The mean age of patients in this study was 14.32±2.27 years with a range 7.5-17.0 years. While the control group was 14.50±2.87 years and a range of 9.0-17.0 years. Whereas the mean age of patients at disease onset was 9.27±2.84 years, ranging between 3.5-14.0 years. Disease duration of JIA patients showed a mean of 5.05±2.41 years and a range from 1.0 to 11.0 years.
This study included 3 patients (15%) with systemic onset JIA (quotidian fever, rash, arthritis, hepatosplenomegaly and lymphadenopathy). Three patients (15%) with oligoarticular onset JIA and 14 patients (70%) with polyarticular onset JIA. One female with polyarticular onset JIA showed uveitis, hypertension and amyloidosis.
The mean disease activity score of JIA patients was 3.35±1.08, while Child Health Assessment Questionnaire (C-HAQ) showed a mean of 0.96±0.48. The mean value of visual analogue scale for pain was 1.43±0.59. Whereas the mean number of active joints was 4.25± 1.71.
Antinuclear antibodies (ANA) were detected in 5 JIA patients. Within the polyarticular group; 5 patients were positive for rheumatoid factor and 9 patients showed negative results regarding rheumatoid factor.
The mean level of serum S100A12 among JIA patients was 666.0±391.37 ng mL−1 while in the control group it was 81.5±27.99 ng mL−1.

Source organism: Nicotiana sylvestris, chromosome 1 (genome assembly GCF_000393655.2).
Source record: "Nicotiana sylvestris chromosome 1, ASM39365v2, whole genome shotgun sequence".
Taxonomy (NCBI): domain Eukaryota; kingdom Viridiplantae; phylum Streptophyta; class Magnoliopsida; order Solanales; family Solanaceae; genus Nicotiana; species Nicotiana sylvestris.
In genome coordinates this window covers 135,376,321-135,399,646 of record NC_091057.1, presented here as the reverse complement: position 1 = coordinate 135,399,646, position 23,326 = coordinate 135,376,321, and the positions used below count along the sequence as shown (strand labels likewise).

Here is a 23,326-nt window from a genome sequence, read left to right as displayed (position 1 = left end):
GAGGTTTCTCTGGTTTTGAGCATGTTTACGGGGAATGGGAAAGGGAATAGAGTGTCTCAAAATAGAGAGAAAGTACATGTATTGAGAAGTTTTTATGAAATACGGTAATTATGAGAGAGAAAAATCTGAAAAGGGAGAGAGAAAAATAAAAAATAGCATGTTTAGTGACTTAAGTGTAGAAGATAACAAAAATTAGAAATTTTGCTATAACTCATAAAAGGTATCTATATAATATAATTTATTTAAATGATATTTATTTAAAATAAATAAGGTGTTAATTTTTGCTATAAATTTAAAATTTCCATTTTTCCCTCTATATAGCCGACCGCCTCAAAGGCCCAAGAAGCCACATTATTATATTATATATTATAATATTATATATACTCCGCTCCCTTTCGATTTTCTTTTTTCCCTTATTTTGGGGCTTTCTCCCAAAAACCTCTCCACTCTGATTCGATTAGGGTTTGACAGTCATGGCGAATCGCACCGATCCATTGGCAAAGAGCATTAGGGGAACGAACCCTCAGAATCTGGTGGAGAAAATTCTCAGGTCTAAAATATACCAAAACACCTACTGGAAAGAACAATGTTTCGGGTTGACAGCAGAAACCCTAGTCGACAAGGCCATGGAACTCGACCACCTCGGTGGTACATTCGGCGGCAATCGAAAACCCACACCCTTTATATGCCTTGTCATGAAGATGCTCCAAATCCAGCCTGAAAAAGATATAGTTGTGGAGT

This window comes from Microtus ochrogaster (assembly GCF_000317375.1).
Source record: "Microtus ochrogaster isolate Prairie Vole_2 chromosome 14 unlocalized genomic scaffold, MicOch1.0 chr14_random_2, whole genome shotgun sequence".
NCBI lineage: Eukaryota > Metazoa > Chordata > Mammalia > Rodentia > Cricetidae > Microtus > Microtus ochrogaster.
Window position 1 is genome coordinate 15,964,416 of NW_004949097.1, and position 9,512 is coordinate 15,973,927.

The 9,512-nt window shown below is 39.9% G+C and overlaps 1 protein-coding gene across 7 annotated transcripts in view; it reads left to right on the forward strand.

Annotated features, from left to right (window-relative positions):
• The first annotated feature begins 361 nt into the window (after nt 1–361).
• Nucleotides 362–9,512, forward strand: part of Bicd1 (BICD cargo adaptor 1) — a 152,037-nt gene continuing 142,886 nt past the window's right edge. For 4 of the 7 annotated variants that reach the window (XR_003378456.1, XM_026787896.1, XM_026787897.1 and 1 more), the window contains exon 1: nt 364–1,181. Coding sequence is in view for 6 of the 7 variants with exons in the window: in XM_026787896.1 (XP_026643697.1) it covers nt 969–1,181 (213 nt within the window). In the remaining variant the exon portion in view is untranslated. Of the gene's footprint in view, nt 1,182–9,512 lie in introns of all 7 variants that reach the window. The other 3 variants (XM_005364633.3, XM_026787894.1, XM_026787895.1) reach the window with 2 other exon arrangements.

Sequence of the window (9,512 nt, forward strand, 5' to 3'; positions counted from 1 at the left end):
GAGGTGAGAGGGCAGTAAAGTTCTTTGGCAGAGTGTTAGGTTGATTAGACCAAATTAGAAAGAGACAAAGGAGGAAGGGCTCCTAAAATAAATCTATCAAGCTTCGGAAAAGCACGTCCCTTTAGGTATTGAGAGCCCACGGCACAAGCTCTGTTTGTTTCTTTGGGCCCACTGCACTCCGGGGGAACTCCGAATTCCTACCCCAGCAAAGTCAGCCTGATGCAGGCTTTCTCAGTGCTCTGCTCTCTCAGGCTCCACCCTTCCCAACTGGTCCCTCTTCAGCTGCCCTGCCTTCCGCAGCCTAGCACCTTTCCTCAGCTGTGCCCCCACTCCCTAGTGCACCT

Temporomandibular joint clinical parameters showed that symptoms were present among 8 JIA patients (40%): 3 patients (15%), 2 patients (10%) complained of TMJ pain at rest and crepitations respectively. While pain on jaw movement and morning stiffness >15 min were symptoms in 4 patients (20%) for each of them (Table 1). Moreover, clinical examination revealed signs of TMJ involvement in 12 patients (60%) manifested by tenderness on joint palpation in 5 patients (25%), crepitations on movement in 4 patients (20%) and decreased maximal interincisal opening (MIO) in 5 patients (25%) (Table 1). The mean value of MIO among JIA patients was 43.0±4.93 mm while that of controls was 53.33±1.11 mm. No clinical symptoms or signs of TMJ disease could be detected in the control group.
Contrast enhanced MRI was done for 20 patients (40 TMJs): 16 patients (80%) showed MRI abnormalities while 4 patients had no MRI findings. The mean total score for MRI among JIA patients was 5.05±4.21.